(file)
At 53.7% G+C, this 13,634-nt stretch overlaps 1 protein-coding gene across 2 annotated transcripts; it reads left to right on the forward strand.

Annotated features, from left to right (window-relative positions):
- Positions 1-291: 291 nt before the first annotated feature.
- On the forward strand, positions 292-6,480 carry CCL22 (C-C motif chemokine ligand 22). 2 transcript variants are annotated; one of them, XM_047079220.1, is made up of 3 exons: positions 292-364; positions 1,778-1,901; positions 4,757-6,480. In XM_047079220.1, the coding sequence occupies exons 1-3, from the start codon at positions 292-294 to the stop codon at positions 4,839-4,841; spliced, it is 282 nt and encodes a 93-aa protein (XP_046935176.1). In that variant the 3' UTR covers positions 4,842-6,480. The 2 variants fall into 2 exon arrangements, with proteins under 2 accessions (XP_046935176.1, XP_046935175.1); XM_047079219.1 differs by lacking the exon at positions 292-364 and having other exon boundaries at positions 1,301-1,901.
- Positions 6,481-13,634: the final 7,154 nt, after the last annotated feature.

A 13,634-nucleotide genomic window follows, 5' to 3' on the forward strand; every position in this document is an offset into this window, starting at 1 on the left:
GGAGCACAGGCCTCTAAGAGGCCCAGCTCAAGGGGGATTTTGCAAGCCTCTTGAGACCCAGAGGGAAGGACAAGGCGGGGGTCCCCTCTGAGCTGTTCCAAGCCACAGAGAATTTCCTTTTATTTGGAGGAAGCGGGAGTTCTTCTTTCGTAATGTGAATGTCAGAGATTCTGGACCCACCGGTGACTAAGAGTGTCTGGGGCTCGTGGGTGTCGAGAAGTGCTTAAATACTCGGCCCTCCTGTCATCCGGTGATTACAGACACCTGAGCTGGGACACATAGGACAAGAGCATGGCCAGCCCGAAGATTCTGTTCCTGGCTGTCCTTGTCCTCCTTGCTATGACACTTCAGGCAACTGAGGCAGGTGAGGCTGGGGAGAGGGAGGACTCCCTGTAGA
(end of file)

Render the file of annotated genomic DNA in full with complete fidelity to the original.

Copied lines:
At 53.7% G+C, this 13,634-nt stretch overlaps 1 protein-coding gene across 2 annotated transcripts; it reads left to right on the forward strand.

Annotated features, from left to right (window-relative positions):
- Positions 1-291: 291 nt before the first annotated feature.
- On the forward strand, positions 292-6,480 carry CCL22 (C-C motif chemokine ligand 22). 2 transcript variants are annotated; one of them, XM_047079220.1, is made up of 3 exons: positions 292-364; positions 1,778-1,901; positions 4,757-6,480. In XM_047079220.1, the coding sequence occupies exons 1-3, from the start codon at positions 292-294 to the stop codon at positions 4,839-4,841; spliced, it is 282 nt and encodes a 93-aa protein (XP_046935176.1). In that variant the 3' UTR covers positions 4,842-6,480. The 2 variants fall into 2 exon arrangements, with proteins under 2 accessions (XP_046935176.1, XP_046935175.1); XM_047079219.1 differs by lacking the exon at positions 292-364 and having other exon boundaries at positions 1,301-1,901.
- Positions 6,481-13,634: the final 7,154 nt, after the last annotated feature.

A 13,634-nucleotide genomic window follows, 5' to 3' on the forward strand; every position in this document is an offset into this window, starting at 1 on the left:
GGAGCACAGGCCTCTAAGAGGCCCAGCTCAAGGGGGATTTTGCAAGCCTCTTGAGACCCAGAGGGAAGGACAAGGCGGGGGTCCCCTCTGAGCTGTTCCAAGCCACAGAGAATTTCCTTTTATTTGGAGGAAGCGGGAGTTCTTCTTTCGTAATGTGAATGTCAGAGATTCTGGACCCACCGGTGACTAAGAGTGTCTGGGGCTCGTGGGTGTCGAGAAGTGCTTAAATACTCGGCCCTCCTGTCATCCGGTGATTACAGACACCTGAGCTGGGACACATAGGACAAGAGCATGGCCAGCCCGAAGATTCTGTTCCTGGCTGTCCTTGTCCTCCTTGCTATGACACTTCAGGCAACTGAGGCAGGTGAGGCTGGGGAGAGGGAGGACTCCCTGTAGA